While the muffled hearing subsided, Lindsey continued to experience tinnitus, ringing, in her left ear. She reported being unable to drive for long periods of time due to the road noise. This caused her to substantially reduce her hours at work. She could not attend concerts, or make out conversations in environments with high levels of background noise. Her husband testified that she would often speak too loudly or too softly and would sometimes respond to questions in ways that made him believe she had not heard him or their children. Lindsey also testified that she was more irritable due to the constant ringing, and that she couldn't go hiking or kayaking because the quiet surroundings drew her attention to the sound.

No-Fault Auto Insurance Covers Treatment of Hearing Loss After an Auto Accident

The doctors' visits, testing, and any treatment for hearing loss after an accident, including hearing aids, are covered by Michigan's mandatory no-fault auto insurance. This insurance pays for any medical costs related to a motor vehicle accident, as well as up to three years of lost wages and replacement services up to statutory limits. However, no-fault insurance does not pay any compensation for the loss of hearing itself or the effect of that disability on a motorist's everyday life.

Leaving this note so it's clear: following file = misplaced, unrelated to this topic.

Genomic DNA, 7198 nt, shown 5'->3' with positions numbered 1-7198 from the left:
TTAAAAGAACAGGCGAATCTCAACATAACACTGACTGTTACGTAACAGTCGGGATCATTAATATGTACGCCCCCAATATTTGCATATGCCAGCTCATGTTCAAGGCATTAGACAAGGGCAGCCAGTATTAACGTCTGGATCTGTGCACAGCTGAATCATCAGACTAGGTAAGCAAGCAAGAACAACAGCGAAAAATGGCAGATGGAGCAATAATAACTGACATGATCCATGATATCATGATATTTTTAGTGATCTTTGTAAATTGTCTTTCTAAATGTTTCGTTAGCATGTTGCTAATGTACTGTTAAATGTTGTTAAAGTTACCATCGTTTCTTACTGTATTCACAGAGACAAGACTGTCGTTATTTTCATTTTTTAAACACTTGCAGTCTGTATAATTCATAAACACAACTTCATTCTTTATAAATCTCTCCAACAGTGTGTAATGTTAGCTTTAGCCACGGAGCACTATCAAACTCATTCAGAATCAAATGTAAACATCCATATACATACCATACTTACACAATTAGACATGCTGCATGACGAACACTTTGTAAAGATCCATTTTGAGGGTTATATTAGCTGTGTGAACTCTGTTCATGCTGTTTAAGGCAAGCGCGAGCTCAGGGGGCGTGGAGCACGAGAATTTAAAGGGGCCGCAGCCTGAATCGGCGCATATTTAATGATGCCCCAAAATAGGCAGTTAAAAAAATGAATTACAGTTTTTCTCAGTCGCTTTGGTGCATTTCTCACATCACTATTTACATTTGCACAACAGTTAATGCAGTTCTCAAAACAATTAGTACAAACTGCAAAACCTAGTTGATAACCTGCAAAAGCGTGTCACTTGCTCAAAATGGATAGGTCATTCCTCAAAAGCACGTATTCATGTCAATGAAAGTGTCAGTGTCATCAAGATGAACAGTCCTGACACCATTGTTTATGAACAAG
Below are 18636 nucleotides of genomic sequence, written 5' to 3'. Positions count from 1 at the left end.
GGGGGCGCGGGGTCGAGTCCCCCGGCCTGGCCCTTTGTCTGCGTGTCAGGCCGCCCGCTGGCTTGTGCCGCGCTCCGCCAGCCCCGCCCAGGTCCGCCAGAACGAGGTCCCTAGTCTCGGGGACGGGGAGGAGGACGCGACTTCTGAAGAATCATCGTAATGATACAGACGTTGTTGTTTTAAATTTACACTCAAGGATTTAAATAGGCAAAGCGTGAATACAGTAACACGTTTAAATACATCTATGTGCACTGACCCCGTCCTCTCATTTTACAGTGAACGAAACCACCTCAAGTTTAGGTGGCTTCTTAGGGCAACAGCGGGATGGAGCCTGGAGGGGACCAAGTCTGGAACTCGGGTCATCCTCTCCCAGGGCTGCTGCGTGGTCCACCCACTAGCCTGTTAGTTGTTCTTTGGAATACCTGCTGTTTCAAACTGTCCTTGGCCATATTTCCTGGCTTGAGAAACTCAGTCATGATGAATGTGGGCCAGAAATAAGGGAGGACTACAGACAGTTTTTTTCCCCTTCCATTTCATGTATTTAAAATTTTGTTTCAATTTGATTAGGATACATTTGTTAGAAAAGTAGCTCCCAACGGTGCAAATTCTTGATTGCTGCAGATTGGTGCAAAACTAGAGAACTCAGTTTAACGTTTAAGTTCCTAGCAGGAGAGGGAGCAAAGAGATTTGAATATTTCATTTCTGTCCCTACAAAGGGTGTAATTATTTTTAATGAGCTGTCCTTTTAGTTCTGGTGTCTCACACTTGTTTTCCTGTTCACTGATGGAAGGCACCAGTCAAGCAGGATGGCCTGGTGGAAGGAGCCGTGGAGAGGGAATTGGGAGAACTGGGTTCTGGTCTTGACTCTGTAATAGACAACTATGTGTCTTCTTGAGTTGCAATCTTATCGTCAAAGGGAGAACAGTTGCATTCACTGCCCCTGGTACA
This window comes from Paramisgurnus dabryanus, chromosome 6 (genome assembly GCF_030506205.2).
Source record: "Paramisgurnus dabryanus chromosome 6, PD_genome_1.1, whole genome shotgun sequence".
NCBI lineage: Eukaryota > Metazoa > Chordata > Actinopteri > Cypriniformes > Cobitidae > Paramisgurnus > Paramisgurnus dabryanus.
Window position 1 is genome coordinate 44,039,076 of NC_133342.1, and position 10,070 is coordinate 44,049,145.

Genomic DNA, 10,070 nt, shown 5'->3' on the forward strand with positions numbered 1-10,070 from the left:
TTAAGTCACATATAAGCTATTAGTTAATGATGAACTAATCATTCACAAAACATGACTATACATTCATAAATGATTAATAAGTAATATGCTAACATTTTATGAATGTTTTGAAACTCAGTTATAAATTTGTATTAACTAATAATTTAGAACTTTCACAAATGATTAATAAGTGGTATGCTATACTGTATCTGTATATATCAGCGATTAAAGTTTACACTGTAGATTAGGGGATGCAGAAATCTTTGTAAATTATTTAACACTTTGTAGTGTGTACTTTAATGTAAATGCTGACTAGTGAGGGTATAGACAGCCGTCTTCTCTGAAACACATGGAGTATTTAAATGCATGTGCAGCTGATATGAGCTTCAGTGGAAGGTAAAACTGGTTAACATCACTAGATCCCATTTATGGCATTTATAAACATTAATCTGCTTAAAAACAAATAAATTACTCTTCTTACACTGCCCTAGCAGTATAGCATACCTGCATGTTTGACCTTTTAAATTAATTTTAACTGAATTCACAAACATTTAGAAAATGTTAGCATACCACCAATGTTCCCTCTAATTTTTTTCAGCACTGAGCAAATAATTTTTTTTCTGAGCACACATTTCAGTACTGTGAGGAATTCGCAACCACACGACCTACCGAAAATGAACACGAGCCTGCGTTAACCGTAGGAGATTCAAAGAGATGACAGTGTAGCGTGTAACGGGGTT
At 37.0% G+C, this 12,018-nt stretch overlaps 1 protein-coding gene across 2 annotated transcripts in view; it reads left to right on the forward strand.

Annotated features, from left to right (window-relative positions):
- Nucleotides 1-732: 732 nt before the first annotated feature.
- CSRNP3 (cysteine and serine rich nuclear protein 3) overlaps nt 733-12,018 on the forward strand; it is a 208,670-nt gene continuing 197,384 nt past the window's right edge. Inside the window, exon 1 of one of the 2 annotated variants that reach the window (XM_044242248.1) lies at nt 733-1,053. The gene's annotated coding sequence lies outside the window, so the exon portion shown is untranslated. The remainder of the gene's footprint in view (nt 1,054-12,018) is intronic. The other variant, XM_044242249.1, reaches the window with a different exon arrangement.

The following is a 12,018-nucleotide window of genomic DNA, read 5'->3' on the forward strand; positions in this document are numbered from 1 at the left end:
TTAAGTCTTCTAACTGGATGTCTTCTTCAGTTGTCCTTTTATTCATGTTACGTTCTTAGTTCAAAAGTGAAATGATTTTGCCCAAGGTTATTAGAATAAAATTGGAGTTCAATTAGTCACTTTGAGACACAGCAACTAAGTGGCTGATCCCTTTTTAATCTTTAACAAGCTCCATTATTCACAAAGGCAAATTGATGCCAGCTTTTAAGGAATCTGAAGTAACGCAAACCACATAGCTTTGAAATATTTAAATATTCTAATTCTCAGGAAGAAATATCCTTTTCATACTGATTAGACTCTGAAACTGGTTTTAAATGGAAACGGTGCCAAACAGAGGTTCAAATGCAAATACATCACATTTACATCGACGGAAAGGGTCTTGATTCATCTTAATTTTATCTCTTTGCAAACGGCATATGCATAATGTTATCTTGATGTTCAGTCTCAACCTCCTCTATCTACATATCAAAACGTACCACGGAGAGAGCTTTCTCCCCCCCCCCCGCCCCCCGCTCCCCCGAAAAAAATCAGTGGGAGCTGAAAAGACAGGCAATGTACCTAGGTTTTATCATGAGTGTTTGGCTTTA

Hearing Loss After an Accident May Qualify as a Threshold Injury for a Third Party Lawsuit

When no-fault benefits fall short, Michigan motorists often have the ability to sue the at-fault driver directly in a Third Party negligence lawsuit. However, to receive any compensation at all, they must first show that they have suffered a "threshold" injury of